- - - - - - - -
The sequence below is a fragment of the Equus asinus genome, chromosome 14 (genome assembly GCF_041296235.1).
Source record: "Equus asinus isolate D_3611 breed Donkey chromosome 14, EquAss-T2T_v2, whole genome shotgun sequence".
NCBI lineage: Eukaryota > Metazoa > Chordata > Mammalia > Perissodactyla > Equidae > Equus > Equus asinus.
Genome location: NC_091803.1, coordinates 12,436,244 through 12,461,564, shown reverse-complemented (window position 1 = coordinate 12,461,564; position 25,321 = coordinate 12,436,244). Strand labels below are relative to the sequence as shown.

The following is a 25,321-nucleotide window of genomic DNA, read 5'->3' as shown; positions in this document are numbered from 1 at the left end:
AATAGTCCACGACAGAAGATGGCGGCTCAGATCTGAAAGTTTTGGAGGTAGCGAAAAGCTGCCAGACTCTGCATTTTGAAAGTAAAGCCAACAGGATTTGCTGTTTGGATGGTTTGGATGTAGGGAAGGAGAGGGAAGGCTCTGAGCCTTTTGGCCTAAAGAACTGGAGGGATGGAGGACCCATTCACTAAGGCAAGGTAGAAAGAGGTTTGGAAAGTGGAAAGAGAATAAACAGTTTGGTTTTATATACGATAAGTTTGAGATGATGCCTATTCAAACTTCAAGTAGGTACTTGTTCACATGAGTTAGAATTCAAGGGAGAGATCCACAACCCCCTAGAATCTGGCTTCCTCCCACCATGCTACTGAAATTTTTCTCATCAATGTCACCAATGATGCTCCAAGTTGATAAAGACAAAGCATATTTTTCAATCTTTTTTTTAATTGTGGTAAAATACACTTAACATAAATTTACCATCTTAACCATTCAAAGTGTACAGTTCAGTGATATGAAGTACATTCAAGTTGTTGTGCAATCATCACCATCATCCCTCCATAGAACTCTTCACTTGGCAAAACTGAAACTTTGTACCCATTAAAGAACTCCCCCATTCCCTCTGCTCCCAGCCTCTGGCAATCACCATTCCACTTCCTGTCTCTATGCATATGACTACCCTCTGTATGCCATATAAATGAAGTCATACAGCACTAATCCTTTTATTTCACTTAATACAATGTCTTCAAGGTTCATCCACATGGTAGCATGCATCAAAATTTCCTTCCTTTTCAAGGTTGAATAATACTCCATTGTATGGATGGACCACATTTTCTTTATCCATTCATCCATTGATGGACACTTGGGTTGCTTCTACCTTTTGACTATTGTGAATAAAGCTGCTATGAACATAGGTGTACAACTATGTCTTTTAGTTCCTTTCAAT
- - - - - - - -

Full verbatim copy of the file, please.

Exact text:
The sequence below is a fragment of the Equus asinus genome, chromosome 14 (genome assembly GCF_041296235.1).
Source record: "Equus asinus isolate D_3611 breed Donkey chromosome 14, EquAss-T2T_v2, whole genome shotgun sequence".
NCBI lineage: Eukaryota > Metazoa > Chordata > Mammalia > Perissodactyla > Equidae > Equus > Equus asinus.
Genome location: NC_091803.1, coordinates 12,436,244 through 12,461,564, shown reverse-complemented (window position 1 = coordinate 12,461,564; position 25,321 = coordinate 12,436,244). Strand labels below are relative to the sequence as shown.

The following is a 25,321-nucleotide window of genomic DNA, read 5'->3' as shown; positions in this document are numbered from 1 at the left end:
AATAGTCCACGACAGAAGATGGCGGCTCAGATCTGAAAGTTTTGGAGGTAGCGAAAAGCTGCCAGACTCTGCATTTTGAAAGTAAAGCCAACAGGATTTGCTGTTTGGATGGTTTGGATGTAGGGAAGGAGAGGGAAGGCTCTGAGCCTTTTGGCCTAAAGAACTGGAGGGATGGAGGACCCATTCACTAAGGCAAGGTAGAAAGAGGTTTGGAAAGTGGAAAGAGAATAAACAGTTTGGTTTTATATACGATAAGTTTGAGATGATGCCTATTCAAACTTCAAGTAGGTACTTGTTCACATGAGTTAGAATTCAAGGGAGAGATCCACAACCCCCTAGAATCTGGCTTCCTCCCACCATGCTACTGAAATTTTTCTCATCAATGTCACCAATGATGCTCCAAGTTGATAAAGACAAAGCATATTTTTCAATCTTTTTTTTAATTGTGGTAAAATACACTTAACATAAATTTACCATCTTAACCATTCAAAGTGTACAGTTCAGTGATATGAAGTACATTCAAGTTGTTGTGCAATCATCACCATCATCCCTCCATAGAACTCTTCACTTGGCAAAACTGAAACTTTGTACCCATTAAAGAACTCCCCCATTCCCTCTGCTCCCAGCCTCTGGCAATCACCATTCCACTTCCTGTCTCTATGCATATGACTACCCTCTGTATGCCATATAAATGAAGTCATACAGCACTAATCCTTTTATTTCACTTAATACAATGTCTTCAAGGTTCATCCACATGGTAGCATGCATCAAAATTTCCTTCCTTTTCAAGGTTGAATAATACTCCATTGTATGGATGGACCACATTTTCTTTATCCATTCATCCATTGATGGACACTTGGGTTGCTTCTACCTTTTGACTATTGTGAATAAAGCTGCTATGAACATAGGTGTACAACTATGTCTTTTAGTTCCTTTCAAT